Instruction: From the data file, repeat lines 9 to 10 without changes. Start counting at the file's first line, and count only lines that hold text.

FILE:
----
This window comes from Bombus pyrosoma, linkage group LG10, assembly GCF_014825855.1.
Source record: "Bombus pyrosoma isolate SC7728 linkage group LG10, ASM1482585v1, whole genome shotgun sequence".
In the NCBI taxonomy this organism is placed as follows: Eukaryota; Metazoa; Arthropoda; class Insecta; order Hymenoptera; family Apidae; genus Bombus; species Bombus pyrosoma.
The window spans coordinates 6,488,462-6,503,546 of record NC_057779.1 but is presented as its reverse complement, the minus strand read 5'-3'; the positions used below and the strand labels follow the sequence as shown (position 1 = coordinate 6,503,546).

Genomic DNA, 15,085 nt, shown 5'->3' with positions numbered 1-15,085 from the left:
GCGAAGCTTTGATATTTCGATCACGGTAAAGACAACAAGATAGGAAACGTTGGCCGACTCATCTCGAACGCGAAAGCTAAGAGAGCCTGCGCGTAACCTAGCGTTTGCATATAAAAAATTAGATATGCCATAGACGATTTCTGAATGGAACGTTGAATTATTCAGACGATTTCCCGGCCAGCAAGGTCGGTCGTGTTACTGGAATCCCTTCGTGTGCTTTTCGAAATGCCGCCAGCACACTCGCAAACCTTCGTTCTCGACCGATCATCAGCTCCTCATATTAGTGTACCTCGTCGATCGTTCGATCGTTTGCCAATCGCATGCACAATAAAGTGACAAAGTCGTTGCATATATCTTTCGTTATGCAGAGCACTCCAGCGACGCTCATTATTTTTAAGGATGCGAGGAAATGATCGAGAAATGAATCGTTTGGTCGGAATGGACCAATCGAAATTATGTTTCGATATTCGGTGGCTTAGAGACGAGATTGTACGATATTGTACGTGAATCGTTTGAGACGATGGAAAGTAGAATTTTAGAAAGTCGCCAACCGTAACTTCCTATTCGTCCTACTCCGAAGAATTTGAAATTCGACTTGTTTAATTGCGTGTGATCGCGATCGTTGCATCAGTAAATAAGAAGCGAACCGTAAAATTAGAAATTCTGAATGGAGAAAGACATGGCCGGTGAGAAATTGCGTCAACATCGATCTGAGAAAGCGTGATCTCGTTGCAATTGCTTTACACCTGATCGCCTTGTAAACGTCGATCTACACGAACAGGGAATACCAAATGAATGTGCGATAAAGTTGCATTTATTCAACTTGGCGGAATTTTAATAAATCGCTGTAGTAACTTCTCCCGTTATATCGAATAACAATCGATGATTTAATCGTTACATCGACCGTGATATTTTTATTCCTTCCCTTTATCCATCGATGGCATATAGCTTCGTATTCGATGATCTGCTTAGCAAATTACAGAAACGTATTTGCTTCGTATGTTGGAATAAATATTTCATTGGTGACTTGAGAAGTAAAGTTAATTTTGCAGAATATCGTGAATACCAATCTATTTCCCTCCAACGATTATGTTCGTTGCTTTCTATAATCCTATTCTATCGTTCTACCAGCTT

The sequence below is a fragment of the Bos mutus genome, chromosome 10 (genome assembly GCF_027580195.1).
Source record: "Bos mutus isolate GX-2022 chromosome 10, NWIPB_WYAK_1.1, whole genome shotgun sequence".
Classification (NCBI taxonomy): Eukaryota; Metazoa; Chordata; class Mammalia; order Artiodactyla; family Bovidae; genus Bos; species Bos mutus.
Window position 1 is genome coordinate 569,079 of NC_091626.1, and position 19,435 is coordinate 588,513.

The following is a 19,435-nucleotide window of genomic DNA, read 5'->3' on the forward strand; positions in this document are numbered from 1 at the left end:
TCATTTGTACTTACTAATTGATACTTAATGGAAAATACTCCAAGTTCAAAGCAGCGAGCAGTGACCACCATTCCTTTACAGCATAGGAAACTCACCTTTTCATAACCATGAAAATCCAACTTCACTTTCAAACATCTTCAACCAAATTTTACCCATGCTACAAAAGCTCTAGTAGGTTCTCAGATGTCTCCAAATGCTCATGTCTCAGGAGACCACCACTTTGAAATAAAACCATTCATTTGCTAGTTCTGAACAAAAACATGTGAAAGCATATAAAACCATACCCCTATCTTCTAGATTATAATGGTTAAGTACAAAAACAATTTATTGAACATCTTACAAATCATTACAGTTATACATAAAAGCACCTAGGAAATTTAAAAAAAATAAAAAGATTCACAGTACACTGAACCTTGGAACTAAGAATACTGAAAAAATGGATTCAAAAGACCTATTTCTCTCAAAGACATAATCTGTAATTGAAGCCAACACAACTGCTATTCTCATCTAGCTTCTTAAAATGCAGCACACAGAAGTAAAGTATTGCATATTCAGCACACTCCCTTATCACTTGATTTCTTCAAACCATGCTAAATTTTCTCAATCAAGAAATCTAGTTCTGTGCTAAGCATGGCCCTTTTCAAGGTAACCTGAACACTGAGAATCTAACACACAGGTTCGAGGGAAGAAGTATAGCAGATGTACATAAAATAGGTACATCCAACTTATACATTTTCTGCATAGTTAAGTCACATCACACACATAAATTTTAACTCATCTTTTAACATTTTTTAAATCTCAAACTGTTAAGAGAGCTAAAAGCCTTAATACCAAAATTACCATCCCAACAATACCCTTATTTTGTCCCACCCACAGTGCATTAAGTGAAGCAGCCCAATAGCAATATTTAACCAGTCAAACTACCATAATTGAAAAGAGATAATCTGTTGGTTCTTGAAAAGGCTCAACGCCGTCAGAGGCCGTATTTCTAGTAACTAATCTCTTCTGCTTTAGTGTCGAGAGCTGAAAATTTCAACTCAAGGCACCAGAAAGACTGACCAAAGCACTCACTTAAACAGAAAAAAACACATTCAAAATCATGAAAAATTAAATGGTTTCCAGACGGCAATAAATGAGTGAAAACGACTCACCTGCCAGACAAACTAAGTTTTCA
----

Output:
Classification (NCBI taxonomy): Eukaryota; Metazoa; Chordata; class Mammalia; order Artiodactyla; family Bovidae; genus Bos; species Bos mutus.
Window position 1 is genome coordinate 569,079 of NC_091626.1, and position 19,435 is coordinate 588,513.